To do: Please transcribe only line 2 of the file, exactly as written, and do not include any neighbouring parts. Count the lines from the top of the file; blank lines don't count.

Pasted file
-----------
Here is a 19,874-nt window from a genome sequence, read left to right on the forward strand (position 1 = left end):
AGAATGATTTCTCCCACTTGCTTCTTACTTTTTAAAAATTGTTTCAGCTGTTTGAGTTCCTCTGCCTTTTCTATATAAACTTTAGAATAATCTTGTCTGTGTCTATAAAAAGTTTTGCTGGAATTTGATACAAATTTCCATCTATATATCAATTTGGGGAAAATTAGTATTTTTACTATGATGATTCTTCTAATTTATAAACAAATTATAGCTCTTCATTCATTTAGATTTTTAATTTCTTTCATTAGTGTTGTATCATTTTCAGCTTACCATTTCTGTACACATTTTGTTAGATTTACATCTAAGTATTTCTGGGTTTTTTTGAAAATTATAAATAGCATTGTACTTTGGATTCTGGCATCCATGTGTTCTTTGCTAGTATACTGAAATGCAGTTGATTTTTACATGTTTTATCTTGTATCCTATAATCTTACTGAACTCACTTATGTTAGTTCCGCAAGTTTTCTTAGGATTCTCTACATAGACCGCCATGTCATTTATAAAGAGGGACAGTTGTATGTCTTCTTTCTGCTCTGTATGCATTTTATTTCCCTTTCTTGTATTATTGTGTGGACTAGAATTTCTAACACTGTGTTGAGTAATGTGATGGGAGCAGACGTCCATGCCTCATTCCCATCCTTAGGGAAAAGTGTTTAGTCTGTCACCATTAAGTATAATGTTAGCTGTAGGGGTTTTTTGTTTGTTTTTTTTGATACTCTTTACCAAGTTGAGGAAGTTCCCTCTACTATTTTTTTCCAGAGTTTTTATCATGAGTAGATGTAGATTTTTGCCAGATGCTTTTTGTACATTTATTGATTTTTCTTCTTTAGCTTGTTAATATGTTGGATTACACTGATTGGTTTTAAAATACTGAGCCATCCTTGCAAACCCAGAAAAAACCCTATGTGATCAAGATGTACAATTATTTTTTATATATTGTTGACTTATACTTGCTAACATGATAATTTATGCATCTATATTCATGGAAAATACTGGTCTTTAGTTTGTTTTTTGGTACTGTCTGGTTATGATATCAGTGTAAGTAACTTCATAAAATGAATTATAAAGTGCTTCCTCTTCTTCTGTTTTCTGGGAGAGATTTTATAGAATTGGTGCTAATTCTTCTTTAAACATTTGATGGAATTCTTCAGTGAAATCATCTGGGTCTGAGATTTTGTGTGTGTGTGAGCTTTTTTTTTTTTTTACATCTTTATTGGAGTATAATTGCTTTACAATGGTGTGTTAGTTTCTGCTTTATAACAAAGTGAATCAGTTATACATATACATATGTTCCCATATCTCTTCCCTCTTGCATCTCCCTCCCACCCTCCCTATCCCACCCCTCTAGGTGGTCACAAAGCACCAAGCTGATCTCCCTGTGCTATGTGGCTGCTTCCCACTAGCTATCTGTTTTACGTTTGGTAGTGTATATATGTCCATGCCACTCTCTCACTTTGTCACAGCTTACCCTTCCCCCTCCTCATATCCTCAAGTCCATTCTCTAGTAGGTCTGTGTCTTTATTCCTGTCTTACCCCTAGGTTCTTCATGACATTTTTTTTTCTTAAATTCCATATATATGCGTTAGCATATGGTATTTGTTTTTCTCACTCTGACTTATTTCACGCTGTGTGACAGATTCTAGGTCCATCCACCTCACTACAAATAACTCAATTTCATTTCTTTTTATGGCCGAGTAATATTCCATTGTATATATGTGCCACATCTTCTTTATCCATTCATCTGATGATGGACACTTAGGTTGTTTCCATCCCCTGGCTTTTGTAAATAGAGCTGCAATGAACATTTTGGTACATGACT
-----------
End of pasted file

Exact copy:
AGAATGATTTCTCCCACTTGCTTCTTACTTTTTAAAAATTGTTTCAGCTGTTTGAGTTCCTCTGCCTTTTCTATATAAACTTTAGAATAATCTTGTCTGTGTCTATAAAAAGTTTTGCTGGAATTTGATACAAATTTCCATCTATATATCAATTTGGGGAAAATTAGTATTTTTACTATGATGATTCTTCTAATTTATAAACAAATTATAGCTCTTCATTCATTTAGATTTTTAATTTCTTTCATTAGTGTTGTATCATTTTCAGCTTACCATTTCTGTACACATTTTGTTAGATTTACATCTAAGTATTTCTGGGTTTTTTTGAAAATTATAAATAGCATTGTACTTTGGATTCTGGCATCCATGTGTTCTTTGCTAGTATACTGAAATGCAGTTGATTTTTACATGTTTTATCTTGTATCCTATAATCTTACTGAACTCACTTATGTTAGTTCCGCAAGTTTTCTTAGGATTCTCTACATAGACCGCCATGTCATTTATAAAGAGGGACAGTTGTATGTCTTCTTTCTGCTCTGTATGCATTTTATTTCCCTTTCTTGTATTATTGTGTGGACTAGAATTTCTAACACTGTGTTGAGTAATGTGATGGGAGCAGACGTCCATGCCTCATTCCCATCCTTAGGGAAAAGTGTTTAGTCTGTCACCATTAAGTATAATGTTAGCTGTAGGGGTTTTTTGTTTGTTTTTTTTGATACTCTTTACCAAGTTGAGGAAGTTCCCTCTACTATTTTTTTCCAGAGTTTTTATCATGAGTAGATGTAGATTTTTGCCAGATGCTTTTTGTACATTTATTGATTTTTCTTCTTTAGCTTGTTAATATGTTGGATTACACTGATTGGTTTTAAAATACTGAGCCATCCTTGCAAACCCAGAAAAAACCCTATGTGATCAAGATGTACAATTATTTTTTATATATTGTTGACTTATACTTGCTAACATGATAATTTATGCATCTATATTCATGGAAAATACTGGTCTTTAGTTTGTTTTTTGGTACTGTCTGGTTATGATATCAGTGTAAGTAACTTCATAAAATGAATTATAAAGTGCTTCCTCTTCTTCTGTTTTCTGGGAGAGATTTTATAGAATTGGTGCTAATTCTTCTTTAAACATTTGATGGAATTCTTCAGTGAAATCATCTGGGTCTGAGATTTTGTGTGTGTGTGAGCTTTTTTTTTTTTTTACATCTTTATTGGAGTATAATTGCTTTACAATGGTGTGTTAGTTTCTGCTTTATAACAAAGTGAATCAGTTATACATATACATATGTTCCCATATCTCTTCCCTCTTGCATCTCCCTCCCACCCTCCCTATCCCACCCCTCTAGGTGGTCACAAAGCACCAAGCTGATCTCCCTGTGCTATGTGGCTGCTTCCCACTAGCTATCTGTTTTACGTTTGGTAGTGTATATATGTCCATGCCACTCTCTCACTTTGTCACAGCTTACCCTTCCCCCTCCTCATATCCTCAAGTCCATTCTCTAGTAGGTCTGTGTCTTTATTCCTGTCTTACCCCTAGGTTCTTCATGACATTTTTTTTTCTTAAATTCCATATATATGCGTTAGCATATGGTATTTGTTTTTCTCACTCTGACTTATTTCACGCTGTGTGACAGATTCTAGGTCCATCCACCTCACTACAAATAACTCAATTTCATTTCTTTTTATGGCCGAGTAATATTCCATTGTATATATGTGCCACATCTTCTTTATCCATTCATCTGATGATGGACACTTAGGTTGTTTCCATCCCCTGGCTTTTGTAAATAGAGCTGCAATGAACATTTTGGTACATGACT